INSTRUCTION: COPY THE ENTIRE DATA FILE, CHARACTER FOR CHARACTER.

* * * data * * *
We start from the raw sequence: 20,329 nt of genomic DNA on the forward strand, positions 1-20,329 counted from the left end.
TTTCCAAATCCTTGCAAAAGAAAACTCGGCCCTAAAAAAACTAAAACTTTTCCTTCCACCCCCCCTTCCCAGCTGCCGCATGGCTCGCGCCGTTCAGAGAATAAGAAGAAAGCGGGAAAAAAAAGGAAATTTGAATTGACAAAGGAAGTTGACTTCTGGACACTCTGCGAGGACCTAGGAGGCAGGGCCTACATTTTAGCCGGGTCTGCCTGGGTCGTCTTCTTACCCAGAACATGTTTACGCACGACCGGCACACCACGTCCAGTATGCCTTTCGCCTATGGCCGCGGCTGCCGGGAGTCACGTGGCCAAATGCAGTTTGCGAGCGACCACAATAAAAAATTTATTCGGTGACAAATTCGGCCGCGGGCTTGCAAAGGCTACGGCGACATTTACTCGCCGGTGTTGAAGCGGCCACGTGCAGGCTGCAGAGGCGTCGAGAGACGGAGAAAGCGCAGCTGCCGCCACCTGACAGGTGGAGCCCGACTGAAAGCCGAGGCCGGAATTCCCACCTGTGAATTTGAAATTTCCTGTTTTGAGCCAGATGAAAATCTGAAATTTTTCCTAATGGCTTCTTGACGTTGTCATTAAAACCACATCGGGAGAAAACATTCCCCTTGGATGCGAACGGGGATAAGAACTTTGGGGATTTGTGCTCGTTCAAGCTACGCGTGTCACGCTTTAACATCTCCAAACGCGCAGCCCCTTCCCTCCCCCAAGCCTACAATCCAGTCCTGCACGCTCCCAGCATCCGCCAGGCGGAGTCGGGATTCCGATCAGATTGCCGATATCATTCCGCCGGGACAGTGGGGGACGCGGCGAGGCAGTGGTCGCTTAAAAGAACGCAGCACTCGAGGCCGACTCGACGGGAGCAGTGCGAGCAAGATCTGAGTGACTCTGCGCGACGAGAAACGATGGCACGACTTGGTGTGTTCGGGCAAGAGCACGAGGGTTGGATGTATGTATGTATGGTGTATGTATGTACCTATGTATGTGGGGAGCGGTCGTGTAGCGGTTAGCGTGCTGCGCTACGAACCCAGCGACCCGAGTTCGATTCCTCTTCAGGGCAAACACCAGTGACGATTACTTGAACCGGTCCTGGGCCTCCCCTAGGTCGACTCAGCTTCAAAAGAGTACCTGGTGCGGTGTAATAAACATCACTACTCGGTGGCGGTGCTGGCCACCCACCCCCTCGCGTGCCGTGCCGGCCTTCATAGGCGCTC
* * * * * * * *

We start from the raw sequence: 20,329 nt of genomic DNA on the forward strand, positions 1-20,329 counted from the left end.
TTTCCAAATCCTTGCAAAAGAAAACTCGGCCCTAAAAAAACTAAAACTTTTCCTTCCACCCCCCCTTCCCAGCTGCCGCATGGCTCGCGCCGTTCAGAGAATAAGAAGAAAGCGGGAAAAAAAAGGAAATTTGAATTGACAAAGGAAGTTGACTTCTGGACACTCTGCGAGGACCTAGGAGGCAGGGCCTACATTTTAGCCGGGTCTGCCTGGGTCGTCTTCTTACCCAGAACATGTTTACGCACGACCGGCACACCACGTCCAGTATGCCTTTCGCCTATGGCCGCGGCTGCCGGGAGTCACGTGGCCAAATGCAGTTTGCGAGCGACCACAATAAAAAATTTATTCGGTGACAAATTCGGCCGCGGGCTTGCAAAGGCTACGGCGACATTTACTCGCCGGTGTTGAAGCGGCCACGTGCAGGCTGCAGAGGCGTCGAGAGACGGAGAAAGCGCAGCTGCCGCCACCTGACAGGTGGAGCCCGACTGAAAGCCGAGGCCGGAATTCCCACCTGTGAATTTGAAATTTCCTGTTTTGAGCCAGATGAAAATCTGAAATTTTTCCTAATGGCTTCTTGACGTTGTCATTAAAACCACATCGGGAGAAAACATTCCCCTTGGATGCGAACGGGGATAAGAACTTTGGGGATTTGTGCTCGTTCAAGCTACGCGTGTCACGCTTTAACATCTCCAAACGCGCAGCCCCTTCCCTCCCCCAAGCCTACAATCCAGTCCTGCACGCTCCCAGCATCCGCCAGGCGGAGTCGGGATTCCGATCAGATTGCCGATATCATTCCGCCGGGACAGTGGGGGACGCGGCGAGGCAGTGGTCGCTTAAAAGAACGCAGCACTCGAGGCCGACTCGACGGGAGCAGTGCGAGCAAGATCTGAGTGACTCTGCGCGACGAGAAACGATGGCACGACTTGGTGTGTTCGGGCAAGAGCACGAGGGTTGGATGTATGTATGTATGGTGTATGTATGTACCTATGTATGTGGGGAGCGGTCGTGTAGCGGTTAGCGTGCTGCGCTACGAACCCAGCGACCCGAGTTCGATTCCTCTTCAGGGCAAACACCAGTGACGATTACTTGAACCGGTCCTGGGCCTCCCCTAGGTCGACTCAGCTTCAAAAGAGTACCTGGTGCGGTGTAATAAACATCACTACTCGGTGGCGGTGCTGGCCACCCACCCCCTCGCGTGCCGTGCCGGCCTTCATAGGCGCTC